Music

Tunes unheard…

Sitarist Shubhendra Rao

Sitarist Shubhendra Rao   | Photo Credit: mail

Pandit Mukesh Sharma talks to Anjana Rajan about the special music of his father sarod exponent, Pandit Rasik Behari Lal.

The absence of any chronological predictability shrouds the undeniable fact of our mortality in a haze of mystery. No matter the technical strides made by human beings, the tragedy of an untimely demise is no less today than, say, two centuries ago. The difference, though, is that now we have the means to keep recordings and photographs of those who leave this world. In the case of sarod maestro Mukesh Sharma, it is technology that helped him gain the benefit of the unique musicality of his father, Pandit Rasik Behari Lal, even though death took him away just months before the birth of his son.

Pandit Rasik Behari was employed at All India Radio, Lucknow, and was renowned for his brilliant playing. “His versatile and aesthetic perception of the sarod enabled him to touch most profound depths of this instrument,” says Sharma.

Along with soulful rendering of the raga, purity of style, imagination and a technique that blended the elements of the gayaki ang (a style approximating to vocal rendering) and layakari (instrumental rhythmic patterns), he pioneered a difficult technique of playing two octaves together, says Sharma, who is in possession of a number of concert recordings of his father. “During the 1940s and ’50s, he played in a manner no one else was playing,” he notes. “His recordings are still regularly broadcast over the radio.”

In the coming week, Sharma, a well travelled instrumentalist himself, is presenting a musical evening under the aegis of his organisation, the CommuneGlobus Art Foundation, in memory of his father. Named “Parampara”, the event features a duet by Shubhendra Rao (sitar) and Saskia Rao De Haas (cello) and a sarod recital by Pandit Brij Narayan. Tabla accompaniment will be by Shailendra Mishra and Gyan Singh. To be inaugurated by eminent vocalist Pandit Tejpal Singh, the event also includes an art exhibition by Bhaswati Boruah, Turaeva Shahlohon Tina, Renu Gupta and Mukesh Jwala.

Sharma himself will not be performing. Trained under his grandfather Pandit Ram Gopal, and later under Pandit Suprabhat Paul and Dr. Ramaballabh Mishra, he is best known as a disciple of Ustad Amjad Ali Khan, with whom he studied in the guru-shishya tradition for 12 years, as well as of Kathak maestro Birju Maharaj. As Sharma describes the atmosphere in which his father was nurtured, one gets a sense of the great artistic crucible that was the Lucknow of those days and of the weighty lineage he has inherited through history and his genes.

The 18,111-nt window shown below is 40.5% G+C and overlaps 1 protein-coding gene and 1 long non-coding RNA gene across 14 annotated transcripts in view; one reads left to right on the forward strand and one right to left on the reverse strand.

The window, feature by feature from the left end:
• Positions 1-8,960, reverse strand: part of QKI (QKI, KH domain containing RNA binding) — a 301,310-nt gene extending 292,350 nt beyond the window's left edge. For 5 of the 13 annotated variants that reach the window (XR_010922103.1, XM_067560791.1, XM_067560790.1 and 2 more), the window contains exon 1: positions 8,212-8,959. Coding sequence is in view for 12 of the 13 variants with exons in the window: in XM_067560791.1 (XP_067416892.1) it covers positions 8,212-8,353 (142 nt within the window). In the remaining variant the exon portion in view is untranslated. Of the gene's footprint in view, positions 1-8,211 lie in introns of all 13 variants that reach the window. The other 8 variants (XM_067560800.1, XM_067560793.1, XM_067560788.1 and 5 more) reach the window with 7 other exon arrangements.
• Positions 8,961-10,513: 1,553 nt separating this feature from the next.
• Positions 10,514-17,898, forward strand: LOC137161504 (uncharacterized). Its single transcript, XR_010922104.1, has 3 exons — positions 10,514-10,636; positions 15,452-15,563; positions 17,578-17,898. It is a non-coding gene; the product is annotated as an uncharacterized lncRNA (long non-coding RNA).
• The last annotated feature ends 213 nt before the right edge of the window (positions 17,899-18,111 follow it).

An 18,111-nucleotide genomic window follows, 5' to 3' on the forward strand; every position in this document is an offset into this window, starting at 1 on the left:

Pandit Rasik Behari, born on October 12, 1929, was the son of Pandit Ram Gopal, an eminent sitar exponent of Lucknow and a professor at the famous Bhatkhande Music College. A disciple of the great sarod maestro Ustad Sakhawat Hussain Khan Saheb of the Shahjahanpur gharana, Rasik Behari had his initial training under great maestros in varied fields. These included Pandit Ratan Jayankar, renowned vocalist, Pandit Sakha Ram the famous pakhawaj exponent and Pandit Shambhu Maharaj the great Kathak maestro.

“Great artists were living in Lucknow at that time,” recounts Sharma. “My father worked with Pandit Ravi Shankar ji who was a producer at AIR and Ustad Ali Akbar Khan Saheb who was a staff artist.” He adds that iconic violinist Pandit V.G. Jog, who was teaching at Bhatkhande, and Pandit Gajanan Rao Joshi from AIR were also part of his father’s circle, as were Pandit Birju Maharaj, then a young man receiving his training from his uncles, and the celebrated Begum Akhtar, ‘Malika-e-Ghazal’.

“There was also Pandit Dhruv Tara Joshi, who helped train Ustad Vilayat Khan sahib after the death of Ustad Enayat Khan when Vilayat Khan sahib was very young,” adds Sharma.

On December 4, 1960, sarod maestro Pandit Rasik Behari Lal succumbed to a heart attack at the age of 31. (The programme takes place on March 31, LTG auditorium, Copernicus Marg, Mandi House, New Delhi, 6.30 p.m.)

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Printable version | May 25, 2020 7:03:21 AM | https://www.thehindu.com/features/friday-review/music/tunes-unheard/article7035584.ece

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